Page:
{¶ 14} Three elements must be proven in order to maintain a medical malpractice or professional negligence cause of action.   First, a plaintiff must establish the applicable standard of care recognized by the medical community, usually through expert testimony.   Second, a plaintiff must show a negligent failure on the part of the physician or hospital to meet the standard of care or render treatment conforming to this standard.   Finally, a direct causal connection must be demonstrated between the medically negligent act and the injury.  Starkey v. St. Rita's Med. Ctr. (1997), 117 Ohio App.3d 164, 690 N.E.2d 57;  Bruni v. Tatsumi (1976), 46 Ohio St.2d 127, 75 O.O.2d 184, 346 N.E.2d 673.

 {¶ 15} The expert testimony must explain what a medical professional of ordinary skill, care, and diligence in the same medical specialty would do in similar circumstances.  Id. at 131, 75 O.O.2d 184, 346 N.E.2d 673.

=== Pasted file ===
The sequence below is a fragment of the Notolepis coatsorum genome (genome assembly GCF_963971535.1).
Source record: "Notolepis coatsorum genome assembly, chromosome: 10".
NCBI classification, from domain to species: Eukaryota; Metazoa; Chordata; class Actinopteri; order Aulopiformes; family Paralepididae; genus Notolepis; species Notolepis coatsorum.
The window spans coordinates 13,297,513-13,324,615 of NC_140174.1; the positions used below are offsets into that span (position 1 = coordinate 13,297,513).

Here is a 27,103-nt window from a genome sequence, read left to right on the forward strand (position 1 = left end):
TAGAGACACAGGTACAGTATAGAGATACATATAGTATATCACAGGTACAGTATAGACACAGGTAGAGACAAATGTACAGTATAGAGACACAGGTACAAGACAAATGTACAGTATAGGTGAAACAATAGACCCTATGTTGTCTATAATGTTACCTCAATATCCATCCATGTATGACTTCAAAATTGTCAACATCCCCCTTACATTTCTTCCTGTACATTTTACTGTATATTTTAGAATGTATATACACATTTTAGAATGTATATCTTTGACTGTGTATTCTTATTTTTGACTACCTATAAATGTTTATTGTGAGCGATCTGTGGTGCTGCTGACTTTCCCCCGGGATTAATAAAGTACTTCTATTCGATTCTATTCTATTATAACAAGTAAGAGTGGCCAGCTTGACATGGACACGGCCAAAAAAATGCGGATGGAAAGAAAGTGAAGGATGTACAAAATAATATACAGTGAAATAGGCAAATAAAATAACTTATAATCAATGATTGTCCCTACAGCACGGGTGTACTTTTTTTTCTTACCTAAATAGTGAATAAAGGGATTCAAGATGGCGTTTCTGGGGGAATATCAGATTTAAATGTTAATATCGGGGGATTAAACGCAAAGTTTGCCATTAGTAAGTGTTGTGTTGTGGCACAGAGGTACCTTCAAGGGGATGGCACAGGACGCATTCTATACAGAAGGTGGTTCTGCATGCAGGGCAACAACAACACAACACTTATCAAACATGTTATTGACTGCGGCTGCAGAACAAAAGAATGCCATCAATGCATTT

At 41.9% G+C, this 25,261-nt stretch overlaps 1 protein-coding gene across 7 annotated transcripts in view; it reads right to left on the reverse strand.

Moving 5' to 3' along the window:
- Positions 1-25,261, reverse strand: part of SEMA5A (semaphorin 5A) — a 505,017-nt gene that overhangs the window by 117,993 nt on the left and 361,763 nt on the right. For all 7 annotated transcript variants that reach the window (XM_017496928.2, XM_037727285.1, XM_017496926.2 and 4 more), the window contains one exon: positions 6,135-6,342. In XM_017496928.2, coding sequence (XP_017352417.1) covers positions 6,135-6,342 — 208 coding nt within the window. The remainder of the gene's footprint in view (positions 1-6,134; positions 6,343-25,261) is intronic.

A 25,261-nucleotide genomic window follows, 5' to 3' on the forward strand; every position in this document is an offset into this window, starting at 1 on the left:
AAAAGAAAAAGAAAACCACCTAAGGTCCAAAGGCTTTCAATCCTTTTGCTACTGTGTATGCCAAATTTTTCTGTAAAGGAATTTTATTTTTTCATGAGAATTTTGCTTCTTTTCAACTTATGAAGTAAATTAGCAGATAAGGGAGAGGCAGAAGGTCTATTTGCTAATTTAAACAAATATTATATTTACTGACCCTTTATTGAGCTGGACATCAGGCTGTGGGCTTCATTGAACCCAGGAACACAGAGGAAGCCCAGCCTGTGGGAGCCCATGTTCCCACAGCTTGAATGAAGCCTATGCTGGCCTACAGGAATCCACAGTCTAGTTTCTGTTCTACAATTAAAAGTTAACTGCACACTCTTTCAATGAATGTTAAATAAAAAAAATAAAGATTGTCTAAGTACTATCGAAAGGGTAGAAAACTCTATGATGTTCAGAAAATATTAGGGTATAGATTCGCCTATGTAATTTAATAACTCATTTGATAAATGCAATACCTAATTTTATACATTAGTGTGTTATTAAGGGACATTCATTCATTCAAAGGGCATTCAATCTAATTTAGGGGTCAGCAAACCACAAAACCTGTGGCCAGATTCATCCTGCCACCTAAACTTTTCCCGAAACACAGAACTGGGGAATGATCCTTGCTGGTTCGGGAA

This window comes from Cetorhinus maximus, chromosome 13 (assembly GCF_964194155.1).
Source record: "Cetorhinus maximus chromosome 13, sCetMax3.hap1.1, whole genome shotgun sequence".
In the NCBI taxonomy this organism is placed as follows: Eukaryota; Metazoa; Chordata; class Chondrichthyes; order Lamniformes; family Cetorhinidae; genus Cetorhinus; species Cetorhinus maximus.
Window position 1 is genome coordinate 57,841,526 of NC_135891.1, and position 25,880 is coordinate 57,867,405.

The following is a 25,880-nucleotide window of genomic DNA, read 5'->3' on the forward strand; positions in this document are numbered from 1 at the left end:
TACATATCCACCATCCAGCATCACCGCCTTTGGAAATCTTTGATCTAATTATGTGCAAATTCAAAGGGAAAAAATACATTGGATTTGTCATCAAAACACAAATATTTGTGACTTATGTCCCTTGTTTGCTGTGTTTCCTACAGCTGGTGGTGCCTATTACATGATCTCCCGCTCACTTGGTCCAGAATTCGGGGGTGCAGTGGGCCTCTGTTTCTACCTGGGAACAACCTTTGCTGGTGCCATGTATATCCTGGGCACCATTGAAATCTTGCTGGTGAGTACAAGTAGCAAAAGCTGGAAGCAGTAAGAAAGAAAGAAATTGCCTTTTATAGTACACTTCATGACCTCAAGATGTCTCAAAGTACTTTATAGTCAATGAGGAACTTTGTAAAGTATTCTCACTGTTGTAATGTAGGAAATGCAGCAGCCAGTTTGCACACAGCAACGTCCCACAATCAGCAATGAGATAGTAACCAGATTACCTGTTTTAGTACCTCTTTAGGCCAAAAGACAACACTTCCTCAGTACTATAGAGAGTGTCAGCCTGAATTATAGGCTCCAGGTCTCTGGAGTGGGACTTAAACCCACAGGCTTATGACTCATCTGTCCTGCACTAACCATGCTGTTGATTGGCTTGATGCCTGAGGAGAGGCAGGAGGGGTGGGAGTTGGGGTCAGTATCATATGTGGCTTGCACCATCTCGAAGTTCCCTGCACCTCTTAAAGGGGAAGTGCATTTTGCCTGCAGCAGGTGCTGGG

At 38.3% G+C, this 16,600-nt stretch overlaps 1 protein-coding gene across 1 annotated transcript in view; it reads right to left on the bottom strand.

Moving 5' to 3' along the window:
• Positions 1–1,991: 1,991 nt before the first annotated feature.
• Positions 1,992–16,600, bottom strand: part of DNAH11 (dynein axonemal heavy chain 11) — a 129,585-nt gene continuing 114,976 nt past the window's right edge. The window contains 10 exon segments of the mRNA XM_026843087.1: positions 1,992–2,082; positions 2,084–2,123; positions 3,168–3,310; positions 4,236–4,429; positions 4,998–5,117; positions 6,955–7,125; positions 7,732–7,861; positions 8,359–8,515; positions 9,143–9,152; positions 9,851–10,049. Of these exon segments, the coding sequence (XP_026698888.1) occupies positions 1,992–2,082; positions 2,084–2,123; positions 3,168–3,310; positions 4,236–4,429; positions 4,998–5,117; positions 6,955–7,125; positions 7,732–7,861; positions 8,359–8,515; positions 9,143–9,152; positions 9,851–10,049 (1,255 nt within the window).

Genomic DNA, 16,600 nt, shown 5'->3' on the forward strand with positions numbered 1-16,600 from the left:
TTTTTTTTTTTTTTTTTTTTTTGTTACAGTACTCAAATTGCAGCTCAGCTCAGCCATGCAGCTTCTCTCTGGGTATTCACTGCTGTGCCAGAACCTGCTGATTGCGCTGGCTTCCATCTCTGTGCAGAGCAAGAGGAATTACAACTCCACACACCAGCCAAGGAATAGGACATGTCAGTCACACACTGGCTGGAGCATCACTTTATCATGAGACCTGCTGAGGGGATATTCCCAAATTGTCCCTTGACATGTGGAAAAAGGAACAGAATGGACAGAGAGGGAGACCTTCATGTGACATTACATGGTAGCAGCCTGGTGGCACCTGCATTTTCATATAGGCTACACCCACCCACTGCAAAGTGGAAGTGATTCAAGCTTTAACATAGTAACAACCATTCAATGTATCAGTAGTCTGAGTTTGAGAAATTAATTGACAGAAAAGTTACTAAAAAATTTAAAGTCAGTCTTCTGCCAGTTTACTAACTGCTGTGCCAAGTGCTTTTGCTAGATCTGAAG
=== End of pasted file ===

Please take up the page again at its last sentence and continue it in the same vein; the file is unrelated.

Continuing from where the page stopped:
{¶ 16} Appellant's medical negligence theory at trial asserted that Dr. Segall failed to meet the standard of care when he diagnosed decedent's tumor as malignant mesothelioma.   Appellant stressed that the issue was not whether decedent's tumor was benign or malignant, but that Dr. Segall diagnosed the tumor as inoperable mesothelioma.   Appellant claimed that had decedent's tumor been correctly diagnosed as a fibrous tumor, it would have been operable and potentially curable.

{¶ 17} Appellant's cause of action hinged on the argument that the decedent's misdiagnosis delayed her from considering the surgical option of having the mass removed and that this delay precluded her from exercising that option.

{¶ 18} Appellant first argues in support of her JNOV request that the jury's verdict was contrary to law because it found that Dr. Segall's misdiagnosis did  not constitute negligence.   In their first interrogatory, the jury concluded that Dr. Segall was not negligent.